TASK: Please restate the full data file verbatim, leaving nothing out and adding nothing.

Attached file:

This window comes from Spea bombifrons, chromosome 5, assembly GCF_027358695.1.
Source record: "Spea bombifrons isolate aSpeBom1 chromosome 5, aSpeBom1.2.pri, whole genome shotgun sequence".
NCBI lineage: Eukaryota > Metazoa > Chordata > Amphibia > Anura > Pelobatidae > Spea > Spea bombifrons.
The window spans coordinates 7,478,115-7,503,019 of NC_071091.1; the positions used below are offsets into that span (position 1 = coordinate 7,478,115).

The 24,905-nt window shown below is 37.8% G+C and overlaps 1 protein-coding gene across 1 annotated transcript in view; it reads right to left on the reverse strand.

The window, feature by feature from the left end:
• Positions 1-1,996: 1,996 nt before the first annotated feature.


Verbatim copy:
This window comes from Spea bombifrons, chromosome 5, assembly GCF_027358695.1.
Source record: "Spea bombifrons isolate aSpeBom1 chromosome 5, aSpeBom1.2.pri, whole genome shotgun sequence".
NCBI lineage: Eukaryota > Metazoa > Chordata > Amphibia > Anura > Pelobatidae > Spea > Spea bombifrons.
The window spans coordinates 7,478,115-7,503,019 of NC_071091.1; the positions used below are offsets into that span (position 1 = coordinate 7,478,115).

The 24,905-nt window shown below is 37.8% G+C and overlaps 1 protein-coding gene across 1 annotated transcript in view; it reads right to left on the reverse strand.

The window, feature by feature from the left end:
• Positions 1-1,996: 1,996 nt before the first annotated feature.